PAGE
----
Donald Trump speaks at the Republican debate sponsored by CBS News and the Republican National Committee in Greenville, South Carolina, Saturday, Feb. 13, 2016. REUTERS/Jonathan Ernst

Texas Sen. Ted Cruz may have scored the most political points Saturday night, as he systematically launched heated attacks against all of his competitors on the South Carolina debate stage, critcizing their stances on national security, health care and immigration.

Cruz enjoyed what appeared to be a disproportionate amount of time to speak while largely remaining calm as he came under fire from his rivals. However, the incessant bickering among the other candidates may have turned off a lot of undecided voters, a top GOP pollster speculated.

On healthcare, Cruz said that Obamacare costs young people their jobs, or at least reduces their hours. "While I was standing with [Alabama Sen.] Jeff Sessions, Rubio was writing Obamacare," Cruz said, accusing Rubio of apparently approving of President Barack Obama's Affordable Care Act, which is anathema to Republicans. Cruz also got into it with billionaire business mogul Trump over Planned Parenthood; Trump retorted that Cruz has used dishonest campaign tactics.

But Cruz more than held his own while Trump amplified his voice in apparent frustration.

Earlier, the candidates paid homage to U.S. Supreme Court Associate Justice Antonin Scalia, a conservative who died earlier in the day. The candidates were asked whether Obama should be allowed to replace the judge, and Cruz pounced on Trump, asserting that Trump would appoint a liberal to the nation's highest court.

The candidates largely agreed that replacing Scalia should wait until a new president is elected, although Trump and former Florida Gov. Jeb Bush noted that Obama was likely to exercise his Constitutional right to name a nominee and that it was up to the GOP-led Senate to block him.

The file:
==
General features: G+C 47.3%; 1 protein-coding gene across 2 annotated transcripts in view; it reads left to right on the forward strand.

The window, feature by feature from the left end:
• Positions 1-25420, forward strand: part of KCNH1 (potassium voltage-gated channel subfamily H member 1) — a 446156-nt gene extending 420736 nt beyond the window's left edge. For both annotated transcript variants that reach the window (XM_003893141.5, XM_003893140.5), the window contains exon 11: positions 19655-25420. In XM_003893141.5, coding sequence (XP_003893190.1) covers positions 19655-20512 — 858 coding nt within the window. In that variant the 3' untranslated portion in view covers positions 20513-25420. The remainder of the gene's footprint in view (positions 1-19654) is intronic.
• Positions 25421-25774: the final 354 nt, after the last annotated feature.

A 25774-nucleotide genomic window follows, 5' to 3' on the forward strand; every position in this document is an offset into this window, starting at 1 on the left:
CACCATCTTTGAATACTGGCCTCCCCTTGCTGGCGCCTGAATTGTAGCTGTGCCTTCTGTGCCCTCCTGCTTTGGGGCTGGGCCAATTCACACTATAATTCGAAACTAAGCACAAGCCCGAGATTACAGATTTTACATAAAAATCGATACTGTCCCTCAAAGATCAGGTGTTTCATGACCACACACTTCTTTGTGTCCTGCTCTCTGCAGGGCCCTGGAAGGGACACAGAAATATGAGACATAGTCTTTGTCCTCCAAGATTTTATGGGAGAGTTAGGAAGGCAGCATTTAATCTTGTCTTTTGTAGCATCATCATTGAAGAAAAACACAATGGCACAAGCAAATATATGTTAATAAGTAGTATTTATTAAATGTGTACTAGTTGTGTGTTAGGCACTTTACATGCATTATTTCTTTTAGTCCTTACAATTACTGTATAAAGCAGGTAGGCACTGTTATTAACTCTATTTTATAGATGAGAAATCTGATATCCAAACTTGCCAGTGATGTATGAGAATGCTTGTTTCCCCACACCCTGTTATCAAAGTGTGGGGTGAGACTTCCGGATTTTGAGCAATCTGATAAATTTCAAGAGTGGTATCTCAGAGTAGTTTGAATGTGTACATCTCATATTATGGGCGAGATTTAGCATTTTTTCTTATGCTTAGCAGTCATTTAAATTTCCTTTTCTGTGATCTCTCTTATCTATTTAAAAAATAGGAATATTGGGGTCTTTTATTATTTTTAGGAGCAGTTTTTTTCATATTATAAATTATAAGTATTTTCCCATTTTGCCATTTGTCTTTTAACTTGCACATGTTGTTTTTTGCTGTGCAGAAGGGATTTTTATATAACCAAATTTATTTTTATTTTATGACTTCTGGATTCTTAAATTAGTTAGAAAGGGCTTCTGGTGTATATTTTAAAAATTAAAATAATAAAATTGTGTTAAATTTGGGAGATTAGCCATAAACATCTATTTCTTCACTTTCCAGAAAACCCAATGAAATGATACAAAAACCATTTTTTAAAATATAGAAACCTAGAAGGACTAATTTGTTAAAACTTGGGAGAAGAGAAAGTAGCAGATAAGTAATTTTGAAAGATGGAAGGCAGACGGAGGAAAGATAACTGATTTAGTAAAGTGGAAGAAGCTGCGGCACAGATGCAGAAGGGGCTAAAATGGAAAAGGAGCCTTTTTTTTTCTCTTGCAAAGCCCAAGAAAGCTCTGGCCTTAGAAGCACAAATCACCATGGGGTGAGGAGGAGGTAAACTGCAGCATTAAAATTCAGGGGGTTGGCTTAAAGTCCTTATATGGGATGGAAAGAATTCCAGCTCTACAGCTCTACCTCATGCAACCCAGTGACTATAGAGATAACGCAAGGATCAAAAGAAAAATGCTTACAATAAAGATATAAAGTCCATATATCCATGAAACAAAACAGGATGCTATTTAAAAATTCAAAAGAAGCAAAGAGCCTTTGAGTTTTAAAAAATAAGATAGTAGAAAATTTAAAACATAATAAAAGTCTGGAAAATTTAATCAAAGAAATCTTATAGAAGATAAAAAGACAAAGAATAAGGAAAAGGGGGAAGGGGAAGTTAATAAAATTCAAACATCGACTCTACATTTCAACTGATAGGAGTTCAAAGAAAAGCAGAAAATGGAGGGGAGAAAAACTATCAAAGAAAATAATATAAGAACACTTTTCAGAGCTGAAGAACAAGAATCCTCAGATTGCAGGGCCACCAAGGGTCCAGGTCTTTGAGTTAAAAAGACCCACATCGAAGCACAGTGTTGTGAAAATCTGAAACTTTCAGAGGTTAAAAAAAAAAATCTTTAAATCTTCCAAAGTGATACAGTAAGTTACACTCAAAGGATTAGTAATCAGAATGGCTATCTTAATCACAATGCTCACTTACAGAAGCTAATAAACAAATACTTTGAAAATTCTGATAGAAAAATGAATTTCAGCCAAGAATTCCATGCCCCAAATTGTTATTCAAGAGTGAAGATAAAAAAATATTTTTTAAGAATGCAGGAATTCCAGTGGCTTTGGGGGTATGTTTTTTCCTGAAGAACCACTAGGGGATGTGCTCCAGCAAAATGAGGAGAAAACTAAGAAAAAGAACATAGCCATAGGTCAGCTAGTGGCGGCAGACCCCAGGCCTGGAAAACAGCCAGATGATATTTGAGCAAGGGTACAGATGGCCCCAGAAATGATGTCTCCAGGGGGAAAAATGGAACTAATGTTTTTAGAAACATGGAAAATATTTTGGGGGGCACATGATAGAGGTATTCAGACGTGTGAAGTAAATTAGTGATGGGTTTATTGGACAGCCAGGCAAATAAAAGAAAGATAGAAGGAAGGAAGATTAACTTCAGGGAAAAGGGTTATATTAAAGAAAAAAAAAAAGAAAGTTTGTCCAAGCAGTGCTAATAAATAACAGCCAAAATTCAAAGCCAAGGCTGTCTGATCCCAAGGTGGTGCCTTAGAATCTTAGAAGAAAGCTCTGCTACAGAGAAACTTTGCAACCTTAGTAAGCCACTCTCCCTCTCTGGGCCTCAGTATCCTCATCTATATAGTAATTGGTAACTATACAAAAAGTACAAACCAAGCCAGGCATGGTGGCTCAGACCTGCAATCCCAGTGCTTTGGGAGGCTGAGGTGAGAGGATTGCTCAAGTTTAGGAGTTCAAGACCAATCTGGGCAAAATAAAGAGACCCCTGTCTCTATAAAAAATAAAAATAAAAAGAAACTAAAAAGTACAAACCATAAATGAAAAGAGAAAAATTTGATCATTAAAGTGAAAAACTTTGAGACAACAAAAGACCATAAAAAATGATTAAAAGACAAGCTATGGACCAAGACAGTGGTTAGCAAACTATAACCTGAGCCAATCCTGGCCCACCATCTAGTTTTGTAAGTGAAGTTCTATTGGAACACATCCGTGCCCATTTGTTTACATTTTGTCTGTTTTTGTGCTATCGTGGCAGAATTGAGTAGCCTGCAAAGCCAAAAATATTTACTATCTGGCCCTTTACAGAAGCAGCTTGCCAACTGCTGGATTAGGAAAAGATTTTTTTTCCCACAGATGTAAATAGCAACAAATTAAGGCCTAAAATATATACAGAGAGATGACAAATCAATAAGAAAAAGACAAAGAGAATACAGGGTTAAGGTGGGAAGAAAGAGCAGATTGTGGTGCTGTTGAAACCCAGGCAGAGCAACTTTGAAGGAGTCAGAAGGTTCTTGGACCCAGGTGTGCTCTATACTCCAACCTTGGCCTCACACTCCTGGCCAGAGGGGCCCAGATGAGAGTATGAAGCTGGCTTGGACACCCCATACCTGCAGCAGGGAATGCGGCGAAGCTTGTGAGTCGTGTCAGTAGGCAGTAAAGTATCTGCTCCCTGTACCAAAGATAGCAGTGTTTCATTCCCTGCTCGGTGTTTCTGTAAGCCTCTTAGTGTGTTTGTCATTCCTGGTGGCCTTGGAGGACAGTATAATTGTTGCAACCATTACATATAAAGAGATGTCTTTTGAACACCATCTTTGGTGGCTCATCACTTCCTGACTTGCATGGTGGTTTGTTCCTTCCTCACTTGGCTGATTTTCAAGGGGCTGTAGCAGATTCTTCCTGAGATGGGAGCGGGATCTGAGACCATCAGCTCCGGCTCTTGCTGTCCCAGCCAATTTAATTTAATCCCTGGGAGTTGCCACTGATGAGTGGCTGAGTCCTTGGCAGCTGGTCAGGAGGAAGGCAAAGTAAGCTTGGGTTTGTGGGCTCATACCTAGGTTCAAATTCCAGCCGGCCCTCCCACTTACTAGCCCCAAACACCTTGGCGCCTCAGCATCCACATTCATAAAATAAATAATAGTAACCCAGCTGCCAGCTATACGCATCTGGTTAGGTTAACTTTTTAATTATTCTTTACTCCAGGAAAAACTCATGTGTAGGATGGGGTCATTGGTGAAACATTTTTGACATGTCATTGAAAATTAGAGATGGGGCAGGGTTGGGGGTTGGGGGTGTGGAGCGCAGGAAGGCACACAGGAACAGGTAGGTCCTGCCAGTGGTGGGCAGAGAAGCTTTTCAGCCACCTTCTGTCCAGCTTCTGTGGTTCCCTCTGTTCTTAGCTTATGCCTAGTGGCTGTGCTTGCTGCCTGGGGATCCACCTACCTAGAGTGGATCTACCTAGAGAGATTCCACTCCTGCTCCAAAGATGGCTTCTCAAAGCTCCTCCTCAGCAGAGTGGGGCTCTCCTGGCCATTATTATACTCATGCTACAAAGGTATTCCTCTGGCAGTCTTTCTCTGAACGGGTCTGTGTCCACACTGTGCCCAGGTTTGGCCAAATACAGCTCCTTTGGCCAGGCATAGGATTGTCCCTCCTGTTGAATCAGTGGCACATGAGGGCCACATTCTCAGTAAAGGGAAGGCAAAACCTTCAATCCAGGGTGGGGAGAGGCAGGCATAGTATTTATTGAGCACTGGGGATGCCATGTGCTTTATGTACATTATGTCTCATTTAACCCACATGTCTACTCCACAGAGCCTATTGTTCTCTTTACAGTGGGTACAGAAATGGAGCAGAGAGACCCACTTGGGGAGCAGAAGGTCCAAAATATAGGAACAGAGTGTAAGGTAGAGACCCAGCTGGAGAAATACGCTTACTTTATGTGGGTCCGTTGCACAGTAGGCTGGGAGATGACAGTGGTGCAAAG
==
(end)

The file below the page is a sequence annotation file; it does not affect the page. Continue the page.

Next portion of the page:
Ohio Gov. John Kasich, meanwhile, defended the expansion of Obamacare. He continued to portray himself as a peacemaker and stayed out of the crossfire. Kasich placed second in last week's New Hampshire primary and came into the debate with apparent momentum after having been all but counted out prior to the Granite State contest.

When it came to national security, Florida Sen. Marco Rubio and Cruz squared off in a contentious exchange over immigration, ending with Rubio charging that Cruz doesn't speak Spanish, an apparent jab at the Texas senator who has touted his Hispanic heritage on the campaign trail. Cruz responded to the charge in Spanish.

Rubio scored some points against Trump, as well, when he said he thanked God "that George W. Bush was in the White House at the time of Sept. 11 and not Al Gore" in response to Trump's pointing out that the 2001 terror attacks occurred on President Bush's watch.

Jeb Bush got in on that argument, attempting to shame Trump for invoking the names of his family members in what the former Florida governor called personal attacks. (In a backhanded compliment, Trump said it would be better if Barbara Bush were running.) Before that, though, the two disagreed over the strategy to fight the Islamic State group, with Trump saying that beating the jihadists was a higher priority than ousting Syrian President Bashar Assad.

Billionaire businessman Trump, whose comments were frequently booed by the audience, may have been the debate's biggest loser. He was criticized for using profanity and pledged to refrain from here on. Some South Carolina voters have told reporters that they are disturbed by his vulgar language and the state has a high proportion of evangelical Christians.

Bush performed better than in the party's earlier debates, he may not be able to pull ahead of his rivals at this point.

Ben Carson was largely absent from most of the night's conversations and apparently incorrectly cited Joseph Stalin while he was relegated to a relative afterthought as the attention coalesced around Cruz, Rubio, Kasich and Bush.

The candidates entered Saturday night's presidential debate in Greenville, South Carolina, with two fewer Republican White House hopefuls after New Jersey Gov. Chris Christie and former Hewlett-Packard CEO Carly Fiorina each dropped out of the race Wednesday. Neither secured enough support following Tuesday's New Hampshire Republican primary, which were likely a major factor in the suspensions of each of their campaigns.

Trump remained in the lead in South Carolina prior to the debate with more than 36 percent polling, followed by Cruz with 25.3 percent, Rubio with 14 percent, Bush with 10.9 percent, Kasich with 8.7 percent and Carson with 4.7 percent.

Despite his consistently high polling, Trump failed to win the Iowa caucuses earlier this month. Cruz won in that contest before Trump rallied a week later to win the New Hampshire primary.